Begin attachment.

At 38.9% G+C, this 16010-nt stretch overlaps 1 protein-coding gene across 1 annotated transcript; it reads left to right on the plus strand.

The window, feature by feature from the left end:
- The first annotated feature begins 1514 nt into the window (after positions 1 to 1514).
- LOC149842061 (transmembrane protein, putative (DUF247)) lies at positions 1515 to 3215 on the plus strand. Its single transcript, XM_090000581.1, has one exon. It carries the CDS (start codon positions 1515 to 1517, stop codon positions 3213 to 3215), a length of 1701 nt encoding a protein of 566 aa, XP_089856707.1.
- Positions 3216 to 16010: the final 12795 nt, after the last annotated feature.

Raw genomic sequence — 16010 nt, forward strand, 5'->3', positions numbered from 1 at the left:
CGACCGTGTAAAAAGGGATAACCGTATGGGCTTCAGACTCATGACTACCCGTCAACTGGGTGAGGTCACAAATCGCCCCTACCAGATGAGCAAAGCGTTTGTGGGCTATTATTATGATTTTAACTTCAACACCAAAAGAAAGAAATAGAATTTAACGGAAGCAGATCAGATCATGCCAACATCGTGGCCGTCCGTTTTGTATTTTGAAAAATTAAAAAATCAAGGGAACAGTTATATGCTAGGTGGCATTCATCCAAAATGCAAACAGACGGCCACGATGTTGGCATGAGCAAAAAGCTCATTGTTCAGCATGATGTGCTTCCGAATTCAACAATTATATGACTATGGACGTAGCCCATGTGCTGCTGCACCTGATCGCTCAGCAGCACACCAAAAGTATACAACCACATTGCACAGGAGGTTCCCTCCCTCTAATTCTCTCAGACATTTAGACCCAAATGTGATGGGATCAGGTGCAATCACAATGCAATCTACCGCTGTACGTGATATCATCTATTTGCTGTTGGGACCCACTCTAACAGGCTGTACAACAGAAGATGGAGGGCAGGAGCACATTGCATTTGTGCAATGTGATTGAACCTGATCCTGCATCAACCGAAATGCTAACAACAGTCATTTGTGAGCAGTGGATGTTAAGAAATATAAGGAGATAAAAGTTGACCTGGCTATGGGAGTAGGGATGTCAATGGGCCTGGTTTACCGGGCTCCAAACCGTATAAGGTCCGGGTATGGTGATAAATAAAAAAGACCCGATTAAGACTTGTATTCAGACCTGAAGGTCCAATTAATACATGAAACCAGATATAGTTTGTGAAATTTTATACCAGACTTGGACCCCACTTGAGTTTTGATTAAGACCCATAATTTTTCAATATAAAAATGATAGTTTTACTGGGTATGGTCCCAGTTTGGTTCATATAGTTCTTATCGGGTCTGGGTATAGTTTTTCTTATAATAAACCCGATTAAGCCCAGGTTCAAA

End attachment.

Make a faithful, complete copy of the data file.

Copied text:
At 38.9% G+C, this 16010-nt stretch overlaps 1 protein-coding gene across 1 annotated transcript; it reads left to right on the plus strand.

The window, feature by feature from the left end:
- The first annotated feature begins 1514 nt into the window (after positions 1 to 1514).
- LOC149842061 (transmembrane protein, putative (DUF247)) lies at positions 1515 to 3215 on the plus strand. Its single transcript, XM_090000581.1, has one exon. It carries the CDS (start codon positions 1515 to 1517, stop codon positions 3213 to 3215), a length of 1701 nt encoding a protein of 566 aa, XP_089856707.1.
- Positions 3216 to 16010: the final 12795 nt, after the last annotated feature.

Raw genomic sequence — 16010 nt, forward strand, 5'->3', positions numbered from 1 at the left:
CGACCGTGTAAAAAGGGATAACCGTATGGGCTTCAGACTCATGACTACCCGTCAACTGGGTGAGGTCACAAATCGCCCCTACCAGATGAGCAAAGCGTTTGTGGGCTATTATTATGATTTTAACTTCAACACCAAAAGAAAGAAATAGAATTTAACGGAAGCAGATCAGATCATGCCAACATCGTGGCCGTCCGTTTTGTATTTTGAAAAATTAAAAAATCAAGGGAACAGTTATATGCTAGGTGGCATTCATCCAAAATGCAAACAGACGGCCACGATGTTGGCATGAGCAAAAAGCTCATTGTTCAGCATGATGTGCTTCCGAATTCAACAATTATATGACTATGGACGTAGCCCATGTGCTGCTGCACCTGATCGCTCAGCAGCACACCAAAAGTATACAACCACATTGCACAGGAGGTTCCCTCCCTCTAATTCTCTCAGACATTTAGACCCAAATGTGATGGGATCAGGTGCAATCACAATGCAATCTACCGCTGTACGTGATATCATCTATTTGCTGTTGGGACCCACTCTAACAGGCTGTACAACAGAAGATGGAGGGCAGGAGCACATTGCATTTGTGCAATGTGATTGAACCTGATCCTGCATCAACCGAAATGCTAACAACAGTCATTTGTGAGCAGTGGATGTTAAGAAATATAAGGAGATAAAAGTTGACCTGGCTATGGGAGTAGGGATGTCAATGGGCCTGGTTTACCGGGCTCCAAACCGTATAAGGTCCGGGTATGGTGATAAATAAAAAAGACCCGATTAAGACTTGTATTCAGACCTGAAGGTCCAATTAATACATGAAACCAGATATAGTTTGTGAAATTTTATACCAGACTTGGACCCCACTTGAGTTTTGATTAAGACCCATAATTTTTCAATATAAAAATGATAGTTTTACTGGGTATGGTCCCAGTTTGGTTCATATAGTTCTTATCGGGTCTGGGTATAGTTTTTCTTATAATAAACCCGATTAAGCCCAGGTTCAAA